Wednesday, March 26, 2008

chicago and san francisco go dark for earth hour

The Chicago Tribune reports that there will be dark spots in the Chicago skyline for an hour Saturday night when more than 160 downtown buildings switch off their lights. The Sears Tower, John Hancock Center, the Navy Pier Ferris Wheel, 485 area McDonald's and Chicago's theaters (Oriental Theatre, Cadillac Palace and the LaSalle Bank Theatre) all plan on participating by switching off as many "non-essential" lights as possible as part of the Earth Hour global campaign to raise awareness about climate change. The Allerton Hotel will even be turning off its historic "Tip-Top-Tap" sign during the night-time hours for the first time since the 1940s.

The World Wildlife Fund
’s (WWF) Earth Hour climate change campaign is largely symbolic in an effort to get the word out about reducing energy consumption and carbon emissions.

Although it can be a little more than symbolic. At the first Earth Hour in Sydney, Australia, on March 31. 2007, the site claims, "Over 2.2 million Sydney residents and over 2,100 businesses switched off, leading to a 10.2% energy reduction across the city." But organizers stress that Earth Hour is more than cutting back for one hour. It's about "taking a stand and thinking ahead about what you, your neighbors and your city can do to slow climate change."
Chicago will serve as the U.S. flagship city for Earth Hour in 2008, with Atlanta, Phoenix and San Francisco joining as leading partner cities. But everyone throughout the US and around the world is invited and encouraged to turn off their lights for an hour on March 29 at 8 p.m. local time--whether at home or at work, with friends and family or solo, in a big city or a small town. (main site)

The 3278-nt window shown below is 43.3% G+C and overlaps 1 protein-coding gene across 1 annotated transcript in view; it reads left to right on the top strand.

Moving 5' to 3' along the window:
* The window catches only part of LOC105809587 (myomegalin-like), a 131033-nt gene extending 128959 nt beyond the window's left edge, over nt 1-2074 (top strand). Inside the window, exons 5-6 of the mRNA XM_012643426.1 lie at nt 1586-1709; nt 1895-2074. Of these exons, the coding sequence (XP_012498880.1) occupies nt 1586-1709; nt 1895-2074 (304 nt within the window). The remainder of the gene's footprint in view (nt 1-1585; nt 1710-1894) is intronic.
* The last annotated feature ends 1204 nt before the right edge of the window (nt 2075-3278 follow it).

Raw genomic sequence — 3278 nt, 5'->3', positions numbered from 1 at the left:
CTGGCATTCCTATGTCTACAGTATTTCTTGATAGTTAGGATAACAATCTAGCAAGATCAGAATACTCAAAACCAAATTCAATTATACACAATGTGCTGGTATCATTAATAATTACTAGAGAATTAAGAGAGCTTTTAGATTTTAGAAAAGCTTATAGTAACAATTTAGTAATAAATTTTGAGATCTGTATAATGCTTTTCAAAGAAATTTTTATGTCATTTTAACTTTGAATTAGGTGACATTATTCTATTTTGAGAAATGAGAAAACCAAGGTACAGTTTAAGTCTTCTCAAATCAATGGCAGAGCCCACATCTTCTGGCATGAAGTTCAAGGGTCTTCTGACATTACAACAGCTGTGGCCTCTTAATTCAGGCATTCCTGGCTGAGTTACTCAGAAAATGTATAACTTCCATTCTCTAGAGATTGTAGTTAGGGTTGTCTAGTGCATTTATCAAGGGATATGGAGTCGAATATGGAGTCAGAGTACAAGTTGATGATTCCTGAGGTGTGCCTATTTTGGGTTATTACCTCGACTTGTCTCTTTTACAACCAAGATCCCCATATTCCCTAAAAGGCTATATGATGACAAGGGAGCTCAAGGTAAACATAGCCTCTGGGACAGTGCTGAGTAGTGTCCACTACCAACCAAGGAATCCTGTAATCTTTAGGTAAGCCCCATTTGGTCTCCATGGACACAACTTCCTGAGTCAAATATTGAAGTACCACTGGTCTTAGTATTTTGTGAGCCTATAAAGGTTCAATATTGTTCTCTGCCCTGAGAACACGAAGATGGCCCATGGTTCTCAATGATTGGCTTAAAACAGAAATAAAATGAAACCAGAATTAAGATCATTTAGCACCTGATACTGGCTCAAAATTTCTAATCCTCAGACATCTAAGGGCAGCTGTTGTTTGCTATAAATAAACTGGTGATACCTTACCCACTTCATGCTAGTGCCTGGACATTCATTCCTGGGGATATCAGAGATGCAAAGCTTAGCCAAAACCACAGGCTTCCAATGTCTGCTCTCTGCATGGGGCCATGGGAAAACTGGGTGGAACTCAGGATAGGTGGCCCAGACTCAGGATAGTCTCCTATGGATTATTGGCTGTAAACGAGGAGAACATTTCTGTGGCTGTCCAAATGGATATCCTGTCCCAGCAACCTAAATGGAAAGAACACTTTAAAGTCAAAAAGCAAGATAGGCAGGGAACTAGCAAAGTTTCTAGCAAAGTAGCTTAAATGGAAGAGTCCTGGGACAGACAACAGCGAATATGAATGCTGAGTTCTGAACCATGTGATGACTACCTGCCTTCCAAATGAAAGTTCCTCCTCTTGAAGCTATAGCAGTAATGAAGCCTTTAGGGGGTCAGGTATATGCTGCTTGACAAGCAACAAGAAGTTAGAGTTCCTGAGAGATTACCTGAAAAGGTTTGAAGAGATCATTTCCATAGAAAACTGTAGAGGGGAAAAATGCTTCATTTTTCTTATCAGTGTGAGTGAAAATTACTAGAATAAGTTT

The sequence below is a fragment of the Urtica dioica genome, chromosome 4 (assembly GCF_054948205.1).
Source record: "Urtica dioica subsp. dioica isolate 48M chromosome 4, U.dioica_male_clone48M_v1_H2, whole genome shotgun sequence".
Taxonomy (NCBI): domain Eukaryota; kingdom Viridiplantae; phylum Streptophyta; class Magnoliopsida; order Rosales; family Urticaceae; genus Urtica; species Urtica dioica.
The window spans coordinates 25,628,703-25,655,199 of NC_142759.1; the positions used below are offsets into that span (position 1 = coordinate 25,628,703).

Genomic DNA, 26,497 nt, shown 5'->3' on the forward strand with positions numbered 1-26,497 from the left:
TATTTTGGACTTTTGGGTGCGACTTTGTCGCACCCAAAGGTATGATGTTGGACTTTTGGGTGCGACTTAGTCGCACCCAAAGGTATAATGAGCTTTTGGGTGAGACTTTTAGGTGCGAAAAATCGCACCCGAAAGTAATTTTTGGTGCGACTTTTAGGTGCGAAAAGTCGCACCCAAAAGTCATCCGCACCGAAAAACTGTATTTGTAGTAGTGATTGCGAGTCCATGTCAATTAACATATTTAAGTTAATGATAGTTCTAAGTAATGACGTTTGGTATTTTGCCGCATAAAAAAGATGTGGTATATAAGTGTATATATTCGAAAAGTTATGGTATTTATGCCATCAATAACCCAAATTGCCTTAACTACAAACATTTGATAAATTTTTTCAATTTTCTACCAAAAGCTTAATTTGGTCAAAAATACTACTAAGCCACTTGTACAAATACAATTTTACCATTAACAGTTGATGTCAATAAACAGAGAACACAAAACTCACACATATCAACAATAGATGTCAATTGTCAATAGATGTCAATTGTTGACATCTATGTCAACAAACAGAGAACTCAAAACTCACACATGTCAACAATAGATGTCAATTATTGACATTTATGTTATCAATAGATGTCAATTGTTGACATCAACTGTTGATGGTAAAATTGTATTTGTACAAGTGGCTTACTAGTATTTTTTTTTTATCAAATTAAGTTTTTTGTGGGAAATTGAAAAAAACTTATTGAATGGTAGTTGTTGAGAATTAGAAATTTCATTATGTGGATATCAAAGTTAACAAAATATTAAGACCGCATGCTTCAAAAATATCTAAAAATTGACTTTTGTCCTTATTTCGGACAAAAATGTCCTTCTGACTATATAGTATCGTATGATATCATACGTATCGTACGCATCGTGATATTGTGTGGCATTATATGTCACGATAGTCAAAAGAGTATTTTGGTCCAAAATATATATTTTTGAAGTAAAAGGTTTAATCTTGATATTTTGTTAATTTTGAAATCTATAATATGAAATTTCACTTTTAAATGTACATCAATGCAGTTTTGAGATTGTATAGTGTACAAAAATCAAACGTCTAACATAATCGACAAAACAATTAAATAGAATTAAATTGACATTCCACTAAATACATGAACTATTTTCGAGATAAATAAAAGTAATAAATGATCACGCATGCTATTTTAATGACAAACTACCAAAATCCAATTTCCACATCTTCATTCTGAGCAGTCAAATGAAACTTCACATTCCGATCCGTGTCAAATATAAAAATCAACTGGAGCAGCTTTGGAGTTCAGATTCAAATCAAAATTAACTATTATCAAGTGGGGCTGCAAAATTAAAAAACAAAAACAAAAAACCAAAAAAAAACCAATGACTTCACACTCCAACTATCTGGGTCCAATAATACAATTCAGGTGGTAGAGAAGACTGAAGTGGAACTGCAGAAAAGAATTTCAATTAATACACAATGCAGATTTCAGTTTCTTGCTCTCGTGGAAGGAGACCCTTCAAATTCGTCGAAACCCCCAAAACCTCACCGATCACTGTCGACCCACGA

Interstingly enough, San Francisco was so inspired by last year's Sydney event, that they created Lights Out San Francisco and held a citywide energy conservation event on October 20, 2007. For that hour, such icons as the TransAmerica Building, Alcatraz, the Golden Gate and Bay bridges and City Hall turned off their lights. To promote long-lasting energy saving, organizers distributed free compact fluorescent light bulbs throughout the city. They were planning the second Lights Out event for March 29, 2008, but out of solidarity, Lights Out has chosen to support the Earth Hour campaign instead.

Both of my favorite cities offer suggestions to promote energy consciousnes after the event - check out both San Francisco's and Chicago's energy saving tips.

According to NBC News, Earth Hour will "literally be a worldwide event. It will start in Christchurch, New Zealand, and then roll through 14 time zones and 25 cities in 10 countries, including Brisbane, Bangkok, Tel Aviv, Copenhagen, Dublin and Toronto. It will be the largest worldwide voluntary power down in history, according to WWF officials." Pretty good for an event that only happened in Sydney last year!

Some of the international cities choosing to participate in the 2008 event include Atlanta, San Francisco, Phoenix, Bangkok, Ottawa, Vancouver, Montreal, Dublin, Brisbane, Sydney, Perth, Melbourne, Canberra, Adelaide, Copenhagen, Aarhus, Aalborg, Odense, Manila, Suva, Chicago, Tel Aviv, Toronto and Christchurch.

Will you participate?

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